Five Things You Can Do For Your Intersex Child

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Georgiann Davis is an intersex person, activist and assistant professor of sociology at the University of Nevada, Las Vegas. Georgiann has written a great article for The Parents Project on five helpful things that parents can do to support their intersex child.

“Intersex is only one aspect of your child’s life. It might be something that they need your help navigating, or it might be the least of their concerns. They might be bullied at school for something completely unrelated to their intersex trait, and need your help navigating that. They might struggle in math class. They might fall and sprain their ankle at soccer practice. Their needs will vary throughout their life, and might even vary across any given day. What’s important is that you are always listening to their needs and doing whatever it is you can do to assist, support, and love them throughout their lives.”

 

What does it mean to be Intersex? UN Free and Equal Campaign

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The United Nations Office of the High Commissioner have released a new video and factsheet entiteld ‘What does it mean to be Intersex?’ as part of the UN Free & Equal campaign.

Intersex people are born with sex characteristics that do not fit typical binary notions of male or female bodies. Being intersex is much more common than most people think – according to experts there are as many intersex people as there are red haired people.
Because their bodies are seen as different, intersex children and adults are often stigmatized and subjected to multiple human rights violations, including violations of their rights to health and physical integrity, to be free from torture and ill-treatment, and to equality and non-discrimination.

Want to know more? Visit the site, check out the video above and download the factsheet [PDF]!

Intersexion: A Documentary About Being Intersex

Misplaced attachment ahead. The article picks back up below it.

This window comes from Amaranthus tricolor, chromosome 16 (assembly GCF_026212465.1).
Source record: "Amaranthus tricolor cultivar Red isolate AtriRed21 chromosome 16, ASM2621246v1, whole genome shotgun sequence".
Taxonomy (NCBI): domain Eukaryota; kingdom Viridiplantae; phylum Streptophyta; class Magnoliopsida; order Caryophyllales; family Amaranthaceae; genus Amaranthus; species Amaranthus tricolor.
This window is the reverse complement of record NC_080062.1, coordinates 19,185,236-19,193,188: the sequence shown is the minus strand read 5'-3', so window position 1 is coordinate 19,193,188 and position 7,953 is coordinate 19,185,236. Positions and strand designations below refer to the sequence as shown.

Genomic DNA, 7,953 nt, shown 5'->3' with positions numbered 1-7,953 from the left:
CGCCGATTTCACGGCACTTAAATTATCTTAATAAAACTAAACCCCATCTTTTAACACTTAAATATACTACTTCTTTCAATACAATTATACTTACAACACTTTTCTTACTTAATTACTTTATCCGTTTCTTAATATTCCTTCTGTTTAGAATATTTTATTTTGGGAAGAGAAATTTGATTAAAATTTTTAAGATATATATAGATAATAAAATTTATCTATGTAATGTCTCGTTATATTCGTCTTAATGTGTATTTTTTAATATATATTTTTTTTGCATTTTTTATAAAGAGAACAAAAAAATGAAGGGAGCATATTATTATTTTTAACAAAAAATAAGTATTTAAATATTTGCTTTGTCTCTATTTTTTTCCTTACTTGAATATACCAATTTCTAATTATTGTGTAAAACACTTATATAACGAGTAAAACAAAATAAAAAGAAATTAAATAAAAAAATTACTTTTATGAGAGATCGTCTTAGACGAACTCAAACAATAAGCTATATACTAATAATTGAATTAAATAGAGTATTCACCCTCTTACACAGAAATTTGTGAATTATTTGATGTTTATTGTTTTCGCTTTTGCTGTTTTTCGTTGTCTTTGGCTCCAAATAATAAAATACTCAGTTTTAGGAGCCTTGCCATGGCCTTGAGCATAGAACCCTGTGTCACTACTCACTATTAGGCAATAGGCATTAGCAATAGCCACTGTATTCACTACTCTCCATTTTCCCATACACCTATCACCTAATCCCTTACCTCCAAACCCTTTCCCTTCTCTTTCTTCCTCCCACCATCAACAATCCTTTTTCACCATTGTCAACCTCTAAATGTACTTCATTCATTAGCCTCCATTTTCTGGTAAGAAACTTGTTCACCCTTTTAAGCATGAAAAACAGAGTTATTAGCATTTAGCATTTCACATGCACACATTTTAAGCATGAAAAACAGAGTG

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Intersexion is a 2012 film by Grant Lahood, John Keir and Mani Bruce Mitchell.

The first question any new parent asks… “Is it a boy or a girl?”

But what happens when doctors cannot answer that question?

1 baby in 2,000 is born with genitalia that is so ambiguous that noone can tell if the child is male or female.

“I was amazed to discover just how common intersex conditions are in the world”, the documentary director Grant Lahood says. “Yet it was something I, probably like a lot of people, assumed was incredibly rare. Why is it that none of us know any of the 1 in 2,000 people who might be intersex?”

The award winning filmmaker came to the subject through Mani Bruce Mitchell – New Zealand’s first “out” intersex person. Mitchell is a common sight in Wellington with he/r small goatee beard, which she describes proudly as “my moko”.

Together Lahood and Mitchell set out to make a film that would de-mystify a variety of conditions that used to be broadly called “hermaphroditism”.

“Intersexion” looks beyond the shame and secrecy that defines many intersex births, and explores how intersex people “with their very different bodies” navigate their way through childhood, adolescence, relationships and adulthood, when they don’t fit the binary model of a solely male and female world.

Read more at the film’s website where you can also purchase the film. Working It Out also has a copy of the film in our library.